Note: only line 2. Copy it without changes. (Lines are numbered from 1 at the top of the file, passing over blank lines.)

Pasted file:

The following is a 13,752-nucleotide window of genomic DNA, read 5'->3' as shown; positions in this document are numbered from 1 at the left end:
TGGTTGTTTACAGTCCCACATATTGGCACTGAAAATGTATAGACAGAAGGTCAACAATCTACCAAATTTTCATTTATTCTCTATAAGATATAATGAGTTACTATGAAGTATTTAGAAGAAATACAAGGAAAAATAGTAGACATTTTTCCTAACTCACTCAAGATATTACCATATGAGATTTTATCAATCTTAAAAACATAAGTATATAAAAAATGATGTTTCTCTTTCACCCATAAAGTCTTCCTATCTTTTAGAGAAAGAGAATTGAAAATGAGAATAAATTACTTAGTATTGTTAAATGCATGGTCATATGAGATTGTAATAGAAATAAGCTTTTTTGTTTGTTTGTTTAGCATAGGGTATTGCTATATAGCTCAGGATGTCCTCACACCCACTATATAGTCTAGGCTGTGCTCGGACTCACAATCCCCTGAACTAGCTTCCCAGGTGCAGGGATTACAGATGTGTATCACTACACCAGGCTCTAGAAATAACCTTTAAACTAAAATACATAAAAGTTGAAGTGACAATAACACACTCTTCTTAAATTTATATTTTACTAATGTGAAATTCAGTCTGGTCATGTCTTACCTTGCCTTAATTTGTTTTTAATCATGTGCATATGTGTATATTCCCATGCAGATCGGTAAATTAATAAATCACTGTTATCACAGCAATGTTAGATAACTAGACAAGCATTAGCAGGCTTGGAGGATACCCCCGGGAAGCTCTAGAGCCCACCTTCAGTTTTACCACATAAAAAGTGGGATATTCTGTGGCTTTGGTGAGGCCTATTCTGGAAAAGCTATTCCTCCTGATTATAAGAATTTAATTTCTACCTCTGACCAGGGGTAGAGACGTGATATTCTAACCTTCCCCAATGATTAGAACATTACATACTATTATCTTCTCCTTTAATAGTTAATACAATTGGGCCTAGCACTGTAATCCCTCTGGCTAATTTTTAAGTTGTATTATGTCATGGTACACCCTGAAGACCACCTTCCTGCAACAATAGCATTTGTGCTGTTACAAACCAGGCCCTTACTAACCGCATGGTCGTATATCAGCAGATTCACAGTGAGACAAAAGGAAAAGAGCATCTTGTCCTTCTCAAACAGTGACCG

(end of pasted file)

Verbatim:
TGGTTGTTTACAGTCCCACATATTGGCACTGAAAATGTATAGACAGAAGGTCAACAATCTACCAAATTTTCATTTATTCTCTATAAGATATAATGAGTTACTATGAAGTATTTAGAAGAAATACAAGGAAAAATAGTAGACATTTTTCCTAACTCACTCAAGATATTACCATATGAGATTTTATCAATCTTAAAAACATAAGTATATAAAAAATGATGTTTCTCTTTCACCCATAAAGTCTTCCTATCTTTTAGAGAAAGAGAATTGAAAATGAGAATAAATTACTTAGTATTGTTAAATGCATGGTCATATGAGATTGTAATAGAAATAAGCTTTTTTGTTTGTTTGTTTAGCATAGGGTATTGCTATATAGCTCAGGATGTCCTCACACCCACTATATAGTCTAGGCTGTGCTCGGACTCACAATCCCCTGAACTAGCTTCCCAGGTGCAGGGATTACAGATGTGTATCACTACACCAGGCTCTAGAAATAACCTTTAAACTAAAATACATAAAAGTTGAAGTGACAATAACACACTCTTCTTAAATTTATATTTTACTAATGTGAAATTCAGTCTGGTCATGTCTTACCTTGCCTTAATTTGTTTTTAATCATGTGCATATGTGTATATTCCCATGCAGATCGGTAAATTAATAAATCACTGTTATCACAGCAATGTTAGATAACTAGACAAGCATTAGCAGGCTTGGAGGATACCCCCGGGAAGCTCTAGAGCCCACCTTCAGTTTTACCACATAAAAAGTGGGATATTCTGTGGCTTTGGTGAGGCCTATTCTGGAAAAGCTATTCCTCCTGATTATAAGAATTTAATTTCTACCTCTGACCAGGGGTAGAGACGTGATATTCTAACCTTCCCCAATGATTAGAACATTACATACTATTATCTTCTCCTTTAATAGTTAATACAATTGGGCCTAGCACTGTAATCCCTCTGGCTAATTTTTAAGTTGTATTATGTCATGGTACACCCTGAAGACCACCTTCCTGCAACAATAGCATTTGTGCTGTTACAAACCAGGCCCTTACTAACCGCATGGTCGTATATCAGCAGATTCACAGTGAGACAAAAGGAAAAGAGCATCTTGTCCTTCTCAAACAGTGACCG